But of course, games don't happen overnight. There's a huge amount of text to write, characters to design, art to acquire, and mechanics to work out. But then, I look at what Moppin managed to do with Downwell, and it doesn't seem so daunting after all. So I guess what I'm saying that is that what really needs to happen is that I need to suck it up and actually start making something. But that's the trick, isn't it?
Anyway, this response sort of goes against the spirit of the question, but it's something that's been on my mind for a while now. I hope someday I will receive a scathing game review of my very own. I will know that I've truly arrived.
If only we could all be as brilliant as the great Keita Takahashi, that whimsical, humble man who was simply too much of an artist to subject himself to the grind of the traditional video game industry. Even so, he emerged from nowhere and stuck around long enough to give us both Katamari Damacy and We Love Katamari, two games that will forever remain timeless classics—even if Bandai-Namco isn't particularly interested in giving us any way to play them on modern platforms. And while I don't quite believe in auteur theory as much as I used to, the first Katamari games feel like they come from a singular vision: The graphics, music, play, and narrative all work in concert to bring said vision to life.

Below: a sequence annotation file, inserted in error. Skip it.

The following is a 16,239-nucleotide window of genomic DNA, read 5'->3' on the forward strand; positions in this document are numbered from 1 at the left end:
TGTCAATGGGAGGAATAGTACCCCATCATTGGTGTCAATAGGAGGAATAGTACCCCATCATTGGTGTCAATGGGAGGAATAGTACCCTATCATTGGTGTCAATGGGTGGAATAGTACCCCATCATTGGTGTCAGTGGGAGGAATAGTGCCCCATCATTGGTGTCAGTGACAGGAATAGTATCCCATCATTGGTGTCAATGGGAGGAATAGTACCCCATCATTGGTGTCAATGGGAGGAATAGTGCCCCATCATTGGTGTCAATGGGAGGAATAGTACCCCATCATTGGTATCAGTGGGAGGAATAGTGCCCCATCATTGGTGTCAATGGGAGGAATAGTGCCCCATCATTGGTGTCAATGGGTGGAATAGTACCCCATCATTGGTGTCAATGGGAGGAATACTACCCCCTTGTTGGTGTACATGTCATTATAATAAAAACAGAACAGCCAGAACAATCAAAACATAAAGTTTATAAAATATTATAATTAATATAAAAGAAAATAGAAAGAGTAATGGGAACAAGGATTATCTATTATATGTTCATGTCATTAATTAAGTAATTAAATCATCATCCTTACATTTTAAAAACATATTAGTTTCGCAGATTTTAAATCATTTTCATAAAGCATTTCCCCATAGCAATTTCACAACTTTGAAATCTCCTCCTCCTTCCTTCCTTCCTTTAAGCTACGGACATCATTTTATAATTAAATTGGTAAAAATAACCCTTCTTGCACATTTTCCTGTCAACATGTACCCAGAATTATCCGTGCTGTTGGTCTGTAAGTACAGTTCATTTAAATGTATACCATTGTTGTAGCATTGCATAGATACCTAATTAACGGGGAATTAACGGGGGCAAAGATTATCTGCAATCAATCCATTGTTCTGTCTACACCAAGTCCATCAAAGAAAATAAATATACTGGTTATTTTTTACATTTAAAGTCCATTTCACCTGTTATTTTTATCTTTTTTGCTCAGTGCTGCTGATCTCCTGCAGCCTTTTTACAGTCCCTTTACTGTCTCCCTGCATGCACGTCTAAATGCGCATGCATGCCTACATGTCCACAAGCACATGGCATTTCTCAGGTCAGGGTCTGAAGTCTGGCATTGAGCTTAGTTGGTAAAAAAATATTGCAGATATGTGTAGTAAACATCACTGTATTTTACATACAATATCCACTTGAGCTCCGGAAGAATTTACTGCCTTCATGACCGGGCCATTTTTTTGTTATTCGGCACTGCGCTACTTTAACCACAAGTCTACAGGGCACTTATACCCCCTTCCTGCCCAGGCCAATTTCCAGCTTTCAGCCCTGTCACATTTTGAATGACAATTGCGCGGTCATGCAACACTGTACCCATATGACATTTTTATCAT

Few people get the chance to bring such an odd, unique idea to life under the control of a major publisher, so I'd consider myself very fortunate to be in Takahashi's place when we made those games over a decade ago. Unfortunately, as of now, my game development history isn't quite as esteemed—but if you're in the market for a bunch of unfinished Duke Nukem 3D maps, I'm your dude.
Toby Fox made Undertale, one of 2015’s most critically-acclaimed titles, with Game Maker Studio, an “Anyone Can Program!(TM)”-style template that proves the best games don’t necessarily have to be birthed through enormous teams equipped with gobs of money. Nevertheless, even a game made via a template requires a dash of unique thinking in order to become something super-special, and Undertale’s various save file tricks definitely count as special, at least in my book. They make an indelible mark on your mind if you’re easily haunted by bad dreams, and / or get spooked when games go outside their protocol.
Undertale is mainly celebrated for its music and interesting moral system, but if I had any particular desire to make games (I currently don’t, though I would never say “no” to a related localization or writing job), I’d definitely want to be responsible for a game in the vein of Undertale -- something that challenges the basic order of game narrative, then bullets through the fourth wall to Hurricane-kick your expectations for how game hardware and software should function. I want to make character that only exist deep within the game’s code, like Undertale’s haunting Dr Gaster. I want to unsettle people and make them remember how freaky it was when their NES would suddenly seize up on them for no good reason.
It appears I may have a problem.